## Chapter Study Outline

2.1 Core Concepts I: Populations

• The Current Population Survey (CPS) is a monthly survey of about 50,000 civilian households, which provides the data used by the Bureau of Labor Statistics (BLS) and other labor economists.
• TP is the Total Civilian Noninstitutional Population, which includes all individuals 16 or older who are not in a prison or a mental or other type of institution. This is often abbreviated to working population. Note that TP = L + N.
• L: the number of people in the labor force, consisting of E + U
• E: the number of employed people in the labor force
• Employment: includes all persons over 16 years old who, during the reference week, (a) did at least one hour of work as paid employees or were self-employed, and (b) were not working but had jobs or businesses from which they were temporarily absent
• U: the number of unemployed people in the labor force
• Unemployment: includes all persons over 16 years old who have no employment but have made an effort to find a job in the last 4 weeks
• N: the number of people not in the labor force
• Retirees are part of the total population but not part of the labor force, thus they are included in N along with students, homemakers, and marginally attached workers.
• Marginally attached workers want a job and have searched for one in the last 12 months, but they are not counted as a part of the labor force because they have not searched for a job in the last 4 weeks.
• Discouraged workers are a subset of marginally attached workers. They have not searched for a job in the last 4 weeks specifically because they believe there are no jobs available or none for which they qualify.
• Because the labor market is in a nearly constant state of change, economists often characterize it in terms of ratios and flows among different states of the total population.
• The labor-force participation rate: LFPR = L/TP
• The employment rate: e = E/L
• The employment-to-population ratio: EP = E/TP
• The unemployment rate: u = U/L

2.2 Core Concepts II: Labor Costs

• A business’s labor costs include earnings and employee benefits, which, combined, represent a very large part of the firm’s operating expenses.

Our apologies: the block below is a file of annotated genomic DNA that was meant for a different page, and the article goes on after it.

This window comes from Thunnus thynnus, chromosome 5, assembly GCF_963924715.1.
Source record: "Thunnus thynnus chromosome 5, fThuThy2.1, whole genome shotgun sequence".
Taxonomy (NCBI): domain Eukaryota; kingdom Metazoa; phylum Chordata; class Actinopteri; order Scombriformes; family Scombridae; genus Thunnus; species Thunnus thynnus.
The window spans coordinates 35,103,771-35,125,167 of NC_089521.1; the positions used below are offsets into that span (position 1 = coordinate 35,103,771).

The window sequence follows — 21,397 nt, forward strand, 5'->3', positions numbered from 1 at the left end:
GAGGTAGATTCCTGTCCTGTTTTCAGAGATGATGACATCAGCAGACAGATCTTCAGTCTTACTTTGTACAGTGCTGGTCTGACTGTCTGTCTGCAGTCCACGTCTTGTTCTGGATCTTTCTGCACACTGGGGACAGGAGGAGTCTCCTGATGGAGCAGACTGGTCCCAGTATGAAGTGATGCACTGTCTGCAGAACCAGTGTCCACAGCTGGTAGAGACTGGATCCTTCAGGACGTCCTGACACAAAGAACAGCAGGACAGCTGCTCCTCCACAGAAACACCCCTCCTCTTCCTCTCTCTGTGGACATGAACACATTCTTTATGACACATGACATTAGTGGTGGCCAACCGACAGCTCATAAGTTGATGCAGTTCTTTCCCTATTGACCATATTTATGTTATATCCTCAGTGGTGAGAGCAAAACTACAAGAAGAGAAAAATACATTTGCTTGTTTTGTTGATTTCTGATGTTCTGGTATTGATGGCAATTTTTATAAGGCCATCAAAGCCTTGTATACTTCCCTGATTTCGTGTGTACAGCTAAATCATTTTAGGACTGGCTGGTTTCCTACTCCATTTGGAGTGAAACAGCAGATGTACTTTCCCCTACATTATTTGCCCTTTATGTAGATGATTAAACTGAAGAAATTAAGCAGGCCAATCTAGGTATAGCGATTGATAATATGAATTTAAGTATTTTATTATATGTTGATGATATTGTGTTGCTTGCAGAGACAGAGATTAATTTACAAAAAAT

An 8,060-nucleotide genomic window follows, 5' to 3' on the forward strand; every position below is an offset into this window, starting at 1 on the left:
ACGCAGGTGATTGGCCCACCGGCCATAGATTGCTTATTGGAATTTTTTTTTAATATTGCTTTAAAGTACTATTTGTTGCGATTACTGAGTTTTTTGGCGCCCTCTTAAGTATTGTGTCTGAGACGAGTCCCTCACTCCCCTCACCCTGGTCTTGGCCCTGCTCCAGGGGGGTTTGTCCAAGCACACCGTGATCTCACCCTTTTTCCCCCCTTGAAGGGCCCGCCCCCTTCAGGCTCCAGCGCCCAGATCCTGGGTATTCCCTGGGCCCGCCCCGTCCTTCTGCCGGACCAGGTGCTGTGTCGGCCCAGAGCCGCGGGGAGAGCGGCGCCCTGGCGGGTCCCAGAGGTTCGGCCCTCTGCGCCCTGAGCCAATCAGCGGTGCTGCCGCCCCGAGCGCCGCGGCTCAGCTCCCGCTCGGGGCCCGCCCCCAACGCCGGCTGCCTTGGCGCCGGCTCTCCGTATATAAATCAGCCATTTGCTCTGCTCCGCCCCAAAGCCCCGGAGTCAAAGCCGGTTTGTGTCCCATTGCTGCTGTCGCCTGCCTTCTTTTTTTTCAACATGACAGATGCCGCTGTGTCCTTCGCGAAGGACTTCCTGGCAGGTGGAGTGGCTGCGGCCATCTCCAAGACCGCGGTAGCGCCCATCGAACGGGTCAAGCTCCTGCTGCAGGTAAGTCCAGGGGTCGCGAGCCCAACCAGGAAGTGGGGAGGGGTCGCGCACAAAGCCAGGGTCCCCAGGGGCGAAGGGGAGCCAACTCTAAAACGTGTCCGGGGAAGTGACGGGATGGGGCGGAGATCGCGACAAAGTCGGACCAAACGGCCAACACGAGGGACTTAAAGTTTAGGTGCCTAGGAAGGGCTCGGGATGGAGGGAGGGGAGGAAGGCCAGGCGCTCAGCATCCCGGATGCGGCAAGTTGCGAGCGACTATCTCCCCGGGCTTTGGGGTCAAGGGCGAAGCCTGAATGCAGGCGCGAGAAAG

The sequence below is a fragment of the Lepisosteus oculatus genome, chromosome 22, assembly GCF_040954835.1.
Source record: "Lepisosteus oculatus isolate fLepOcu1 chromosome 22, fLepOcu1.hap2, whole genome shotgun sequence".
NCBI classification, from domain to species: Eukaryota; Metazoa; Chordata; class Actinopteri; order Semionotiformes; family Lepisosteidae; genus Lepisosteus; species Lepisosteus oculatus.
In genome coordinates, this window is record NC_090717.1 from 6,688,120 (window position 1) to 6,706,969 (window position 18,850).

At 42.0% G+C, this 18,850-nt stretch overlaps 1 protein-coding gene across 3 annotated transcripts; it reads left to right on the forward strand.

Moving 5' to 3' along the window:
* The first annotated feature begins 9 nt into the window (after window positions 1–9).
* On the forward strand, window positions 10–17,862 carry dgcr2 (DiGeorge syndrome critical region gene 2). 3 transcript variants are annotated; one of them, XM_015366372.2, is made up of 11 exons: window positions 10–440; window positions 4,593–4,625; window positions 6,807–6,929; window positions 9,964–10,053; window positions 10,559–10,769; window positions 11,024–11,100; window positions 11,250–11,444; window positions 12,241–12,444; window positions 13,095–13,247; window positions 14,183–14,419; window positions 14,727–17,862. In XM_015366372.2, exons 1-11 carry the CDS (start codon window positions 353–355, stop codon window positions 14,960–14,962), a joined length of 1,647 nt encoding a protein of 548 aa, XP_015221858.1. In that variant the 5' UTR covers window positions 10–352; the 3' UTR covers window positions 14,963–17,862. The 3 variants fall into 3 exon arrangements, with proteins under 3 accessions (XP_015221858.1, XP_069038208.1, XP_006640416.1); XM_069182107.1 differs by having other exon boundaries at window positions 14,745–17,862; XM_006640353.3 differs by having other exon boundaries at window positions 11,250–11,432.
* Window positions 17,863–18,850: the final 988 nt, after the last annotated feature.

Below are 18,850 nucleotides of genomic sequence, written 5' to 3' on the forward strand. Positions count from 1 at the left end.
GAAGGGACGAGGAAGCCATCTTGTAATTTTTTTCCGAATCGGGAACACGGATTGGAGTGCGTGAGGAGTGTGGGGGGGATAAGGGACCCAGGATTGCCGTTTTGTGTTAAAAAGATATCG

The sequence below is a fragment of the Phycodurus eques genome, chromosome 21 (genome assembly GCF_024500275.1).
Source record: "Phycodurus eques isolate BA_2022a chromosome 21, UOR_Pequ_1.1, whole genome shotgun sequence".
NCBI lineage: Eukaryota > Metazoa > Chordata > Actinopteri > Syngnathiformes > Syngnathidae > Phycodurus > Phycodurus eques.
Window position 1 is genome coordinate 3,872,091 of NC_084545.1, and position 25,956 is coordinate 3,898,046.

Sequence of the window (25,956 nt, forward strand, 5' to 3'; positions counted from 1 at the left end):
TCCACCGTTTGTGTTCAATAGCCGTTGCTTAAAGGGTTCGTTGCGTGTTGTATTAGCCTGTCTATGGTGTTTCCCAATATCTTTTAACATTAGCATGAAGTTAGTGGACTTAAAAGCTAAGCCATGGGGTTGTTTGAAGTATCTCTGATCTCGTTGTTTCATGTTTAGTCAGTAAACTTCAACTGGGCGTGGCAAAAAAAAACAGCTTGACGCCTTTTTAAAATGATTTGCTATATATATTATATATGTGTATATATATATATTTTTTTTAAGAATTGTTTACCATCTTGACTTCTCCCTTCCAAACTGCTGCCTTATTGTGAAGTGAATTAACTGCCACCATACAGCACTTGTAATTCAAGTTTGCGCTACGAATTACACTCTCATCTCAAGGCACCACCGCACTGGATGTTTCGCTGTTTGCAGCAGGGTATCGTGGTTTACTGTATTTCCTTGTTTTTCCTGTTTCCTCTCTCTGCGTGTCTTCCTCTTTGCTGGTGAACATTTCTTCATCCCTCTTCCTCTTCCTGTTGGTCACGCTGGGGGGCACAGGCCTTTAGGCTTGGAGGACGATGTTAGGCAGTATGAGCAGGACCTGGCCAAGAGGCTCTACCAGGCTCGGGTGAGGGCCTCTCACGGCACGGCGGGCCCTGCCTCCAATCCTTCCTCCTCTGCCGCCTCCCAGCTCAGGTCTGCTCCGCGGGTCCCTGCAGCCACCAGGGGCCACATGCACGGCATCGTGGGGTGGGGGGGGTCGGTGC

• Earnings: salaries and wages
• Employee benefits: health insurance, paid vacations, overtime pay, paid sick leave
• Total compensation: all types of employee compensation, including wages, salaries, nonwage cash payments, and fringe benefits
• Measuring total compensation allows businesses to calculate the marginal cost of another worker.
• Gross total earnings: all earnings (including overtime and paid vacation) before deductions such as tax withholdings
• Straight time-gross earnings: earnings (excluding overtime and paid vacation) before deductions
• W: the straight-time hourly wage rate, or gross straight-time earnings divided by hours of work
• Wages are a rate measured in dollars per hour. Earnings are the wages accrued over a given period of time.
• CPI: the Consumer Price Index, which tracks how much it costs the average U.S. consumer to purchase a particular fixed basket of goods
• P: the variable representing the price index. In the base year, Pt = 100.
• t: the base year for which the CPI is measured
• W: the nominal straight-time hourly wage rate
• w: the real wage rate, calculated as w = W/P
• The real wage captures changes in real purchasing power by accommodating the effects of ongoing inflation and changes in the nominal wage.
• COLAs: cost-of-living adjustments, which are often computed using the CPI
• However, the CPI typically overstates the increase in the true cost of living because it does not allow for substitution between goods.

2.3 Core Concepts III: Empirical Aspects of the U.S. Labor Market

• From 1950 to 2009 the labor force nearly tripled, from 65 million to 155 million.
• Over the same period the labor-force participation rate for women increased by 25 percentage points, while the labor-force participation rate for men declined by 13 percentage points, resulting in a sizable increase in the overall labor-force participation rate.
• Over the last 60 years the unemployment rate tended to hover between 4% and 7% while exhibiting a cyclical pattern that was largely consistent with business activity.
• Major exceptions included 11% unemployment during the 1981–1982 recession and <9% unemployment during recession beginning in 2008.
• Readers should view measurements of average earnings and wages segmented by worker and employer characteristics with caution.
• The variable used to rank occupation compensation may present an incomplete picture. For example, the high hourly wages of airline pilots do not capture the relatively low number of hours they work and thus their lower annual earnings.
• Sampling error may bias statistics on an occupation’s hourly wages.
• Outliers may also bias the statistics.
• Over the past 100 or so years, the U.S. economy has undergone structural transformation due to changes in employment as classified by industry and occupation.
• Agriculture’s share of total employment declined from 50% to 3% from 1880 to 1980.
• Manufacturing sector employment declined over the last 50 years while service sector employment increased.
• Job creation and destruction helps to explain the changing composition of employment in the U.S. economy.
• Oftentimes older and less productive jobs are destroyed as newer and more productive are created, thus changing both the level of employment and the productivity of the employed.